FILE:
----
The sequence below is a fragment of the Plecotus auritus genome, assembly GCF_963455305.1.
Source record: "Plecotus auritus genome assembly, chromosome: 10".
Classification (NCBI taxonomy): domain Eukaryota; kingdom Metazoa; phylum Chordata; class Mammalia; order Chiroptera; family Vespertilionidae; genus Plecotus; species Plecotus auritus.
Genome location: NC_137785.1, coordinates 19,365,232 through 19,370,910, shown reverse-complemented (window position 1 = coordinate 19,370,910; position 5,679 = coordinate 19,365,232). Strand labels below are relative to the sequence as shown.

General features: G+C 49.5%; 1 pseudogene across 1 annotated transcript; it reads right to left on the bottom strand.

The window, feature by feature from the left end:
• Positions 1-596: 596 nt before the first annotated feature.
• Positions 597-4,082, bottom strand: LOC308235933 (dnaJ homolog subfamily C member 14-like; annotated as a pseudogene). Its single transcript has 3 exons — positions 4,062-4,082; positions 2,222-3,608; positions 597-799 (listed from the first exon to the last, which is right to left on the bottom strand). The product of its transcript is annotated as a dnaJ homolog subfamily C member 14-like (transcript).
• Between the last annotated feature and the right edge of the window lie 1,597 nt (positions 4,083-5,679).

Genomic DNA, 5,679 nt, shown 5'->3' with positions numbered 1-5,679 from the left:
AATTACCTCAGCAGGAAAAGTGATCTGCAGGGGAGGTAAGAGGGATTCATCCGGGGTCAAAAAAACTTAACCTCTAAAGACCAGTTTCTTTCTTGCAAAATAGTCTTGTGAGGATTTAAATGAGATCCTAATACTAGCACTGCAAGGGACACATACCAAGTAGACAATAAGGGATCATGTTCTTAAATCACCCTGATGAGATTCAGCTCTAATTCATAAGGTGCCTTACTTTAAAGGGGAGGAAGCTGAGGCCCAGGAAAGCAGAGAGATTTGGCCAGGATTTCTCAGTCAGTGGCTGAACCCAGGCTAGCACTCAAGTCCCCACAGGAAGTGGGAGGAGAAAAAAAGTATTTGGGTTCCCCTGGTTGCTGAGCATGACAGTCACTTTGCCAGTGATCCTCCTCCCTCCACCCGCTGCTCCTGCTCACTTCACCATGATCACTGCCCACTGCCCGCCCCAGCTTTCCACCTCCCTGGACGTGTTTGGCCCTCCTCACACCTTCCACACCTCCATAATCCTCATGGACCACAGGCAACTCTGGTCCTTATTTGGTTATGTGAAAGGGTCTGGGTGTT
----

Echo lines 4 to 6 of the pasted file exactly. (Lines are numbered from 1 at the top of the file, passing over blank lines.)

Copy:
Genome location: NC_137785.1, coordinates 19,365,232 through 19,370,910, shown reverse-complemented (window position 1 = coordinate 19,370,910; position 5,679 = coordinate 19,365,232). Strand labels below are relative to the sequence as shown.

General features: G+C 49.5%; 1 pseudogene across 1 annotated transcript; it reads right to left on the bottom strand.

The window, feature by feature from the left end: